The Temporal and Spatial Frictions of Cosmopolitan Genocide Memory: an Ethnographic Reading of Communal Genocide Monuments in Cambodia
Carol Ann Kidron
(University of Haifa)
Paper short abstract:
Cambodian communal sites of genocide are analyzed as culturally incompetent products of travelling cosmopolitan memory. Buddhist traditional temporal and spatial perspectives and practices are presented as incongruent with Euro-Western forms of public collective commemoration.
Paper long abstract:
As part of the contemporary conceptualization of memorialization of difficult pasts as a human right and global imperative, recent decades have witnessed the circulation of Euro-western commemorative forms in non-Western post-genocide societies. Be it genocide museum exhibits or commemorative monuments, architects and museologists have attempted to weave local culturally particular symbolic motifs with Euro-Western aesthetic commemorative forms. In accordance with precepts of travelling cosmopolitan memory, the outcome often appears to represent a hybrid product of glocalization in the global commemorative landscape, effectively translating particular local conceptions of loss, mourning and collective memory into a universally shared semiotics and mnemonic aesthetics. However, echoing the challenge of other forms of cultural translation, Euro-Western commemorative forms of representation may be incongruent with culturally particular worldviews and the way in which local ethos objectify (or resist objectifying) the past in the present and future. This lecture will suggest that anthropological perspectives may isolate the limits of translation pointing to local ethos that may have been lost in translation. Ethnographic data on communal sites of genocide in Cambodia will be presented. Moving off the beaten track, commemorative 'stupas' located in village Wats (Buddhist compounds) will be discussed as potentially incongruent hybrid cultural products of glocal memorialization. Cambodian Buddhist present and future focused perspectives and familial domestic and/or Buddhist wat-based commemoration point to temporal and spatial frictions between culturally particular private, 'religious', valorized forgetting and cosmopolitan memory's collective, civil-secular and public form of remembrance. Implications are raised regarding the universalization/localization of cosmopolitan genocide memory.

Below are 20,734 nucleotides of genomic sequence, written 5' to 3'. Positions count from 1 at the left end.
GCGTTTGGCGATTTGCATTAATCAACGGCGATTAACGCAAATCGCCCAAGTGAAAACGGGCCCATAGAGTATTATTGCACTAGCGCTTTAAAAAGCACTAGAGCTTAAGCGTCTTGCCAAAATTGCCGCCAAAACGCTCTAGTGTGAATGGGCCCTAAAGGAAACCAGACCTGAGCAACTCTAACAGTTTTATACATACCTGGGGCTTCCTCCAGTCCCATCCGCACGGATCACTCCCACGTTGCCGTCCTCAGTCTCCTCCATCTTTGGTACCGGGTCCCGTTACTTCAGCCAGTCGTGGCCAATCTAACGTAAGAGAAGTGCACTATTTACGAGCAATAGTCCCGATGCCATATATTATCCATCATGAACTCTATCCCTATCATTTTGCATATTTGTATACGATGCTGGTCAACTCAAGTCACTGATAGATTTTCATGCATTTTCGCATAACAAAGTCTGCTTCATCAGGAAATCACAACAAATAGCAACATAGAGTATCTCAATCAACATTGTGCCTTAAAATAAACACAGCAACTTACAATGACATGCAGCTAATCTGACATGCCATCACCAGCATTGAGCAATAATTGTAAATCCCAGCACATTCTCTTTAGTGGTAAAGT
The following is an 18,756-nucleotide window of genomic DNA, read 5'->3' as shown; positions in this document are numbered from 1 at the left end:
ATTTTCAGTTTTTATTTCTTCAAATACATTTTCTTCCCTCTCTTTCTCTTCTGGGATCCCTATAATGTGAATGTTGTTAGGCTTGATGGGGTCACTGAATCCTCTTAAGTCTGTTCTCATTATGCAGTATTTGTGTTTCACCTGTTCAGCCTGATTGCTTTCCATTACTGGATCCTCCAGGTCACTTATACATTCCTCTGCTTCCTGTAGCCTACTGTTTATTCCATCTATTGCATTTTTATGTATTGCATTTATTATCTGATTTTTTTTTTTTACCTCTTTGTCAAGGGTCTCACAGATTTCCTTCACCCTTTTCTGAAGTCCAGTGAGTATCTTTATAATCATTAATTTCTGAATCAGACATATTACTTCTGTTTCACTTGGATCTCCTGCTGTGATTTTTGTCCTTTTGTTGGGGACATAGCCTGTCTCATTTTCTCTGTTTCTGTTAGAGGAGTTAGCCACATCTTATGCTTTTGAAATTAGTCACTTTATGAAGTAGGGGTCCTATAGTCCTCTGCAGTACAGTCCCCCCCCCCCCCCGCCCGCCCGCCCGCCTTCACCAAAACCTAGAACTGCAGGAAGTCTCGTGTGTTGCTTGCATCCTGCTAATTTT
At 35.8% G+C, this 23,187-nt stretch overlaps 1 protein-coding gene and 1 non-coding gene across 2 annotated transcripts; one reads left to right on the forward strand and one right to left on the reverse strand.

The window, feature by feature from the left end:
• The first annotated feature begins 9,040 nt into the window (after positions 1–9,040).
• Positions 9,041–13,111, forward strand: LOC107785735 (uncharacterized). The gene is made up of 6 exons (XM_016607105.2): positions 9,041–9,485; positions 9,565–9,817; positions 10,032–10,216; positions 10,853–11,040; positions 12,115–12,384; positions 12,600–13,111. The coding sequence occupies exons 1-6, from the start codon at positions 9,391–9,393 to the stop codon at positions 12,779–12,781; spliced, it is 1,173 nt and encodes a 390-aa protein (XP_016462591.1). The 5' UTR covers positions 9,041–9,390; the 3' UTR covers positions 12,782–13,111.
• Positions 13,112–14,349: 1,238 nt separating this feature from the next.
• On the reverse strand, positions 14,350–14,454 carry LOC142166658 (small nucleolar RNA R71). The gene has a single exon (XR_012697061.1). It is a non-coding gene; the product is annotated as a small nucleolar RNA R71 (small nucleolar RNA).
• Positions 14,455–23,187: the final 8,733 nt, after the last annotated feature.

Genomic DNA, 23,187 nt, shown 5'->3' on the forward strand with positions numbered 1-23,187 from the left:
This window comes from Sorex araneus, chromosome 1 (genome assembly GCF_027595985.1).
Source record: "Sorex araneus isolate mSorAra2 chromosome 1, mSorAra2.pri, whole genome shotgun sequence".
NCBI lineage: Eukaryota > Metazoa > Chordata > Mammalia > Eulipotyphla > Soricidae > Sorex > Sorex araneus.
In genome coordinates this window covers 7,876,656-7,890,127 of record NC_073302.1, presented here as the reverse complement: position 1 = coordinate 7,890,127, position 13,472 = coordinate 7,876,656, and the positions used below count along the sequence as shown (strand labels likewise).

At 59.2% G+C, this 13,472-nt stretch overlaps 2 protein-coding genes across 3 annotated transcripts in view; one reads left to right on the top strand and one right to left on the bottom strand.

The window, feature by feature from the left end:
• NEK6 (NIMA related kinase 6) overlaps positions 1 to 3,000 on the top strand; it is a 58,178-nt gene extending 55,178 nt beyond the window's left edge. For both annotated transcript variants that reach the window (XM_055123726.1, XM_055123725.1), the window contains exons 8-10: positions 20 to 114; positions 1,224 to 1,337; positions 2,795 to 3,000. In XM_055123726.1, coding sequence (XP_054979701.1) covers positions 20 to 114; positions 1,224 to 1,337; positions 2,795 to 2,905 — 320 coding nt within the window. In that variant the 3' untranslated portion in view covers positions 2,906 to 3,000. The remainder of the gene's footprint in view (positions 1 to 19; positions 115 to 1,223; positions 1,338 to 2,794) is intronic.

Materializing the past and imagining the future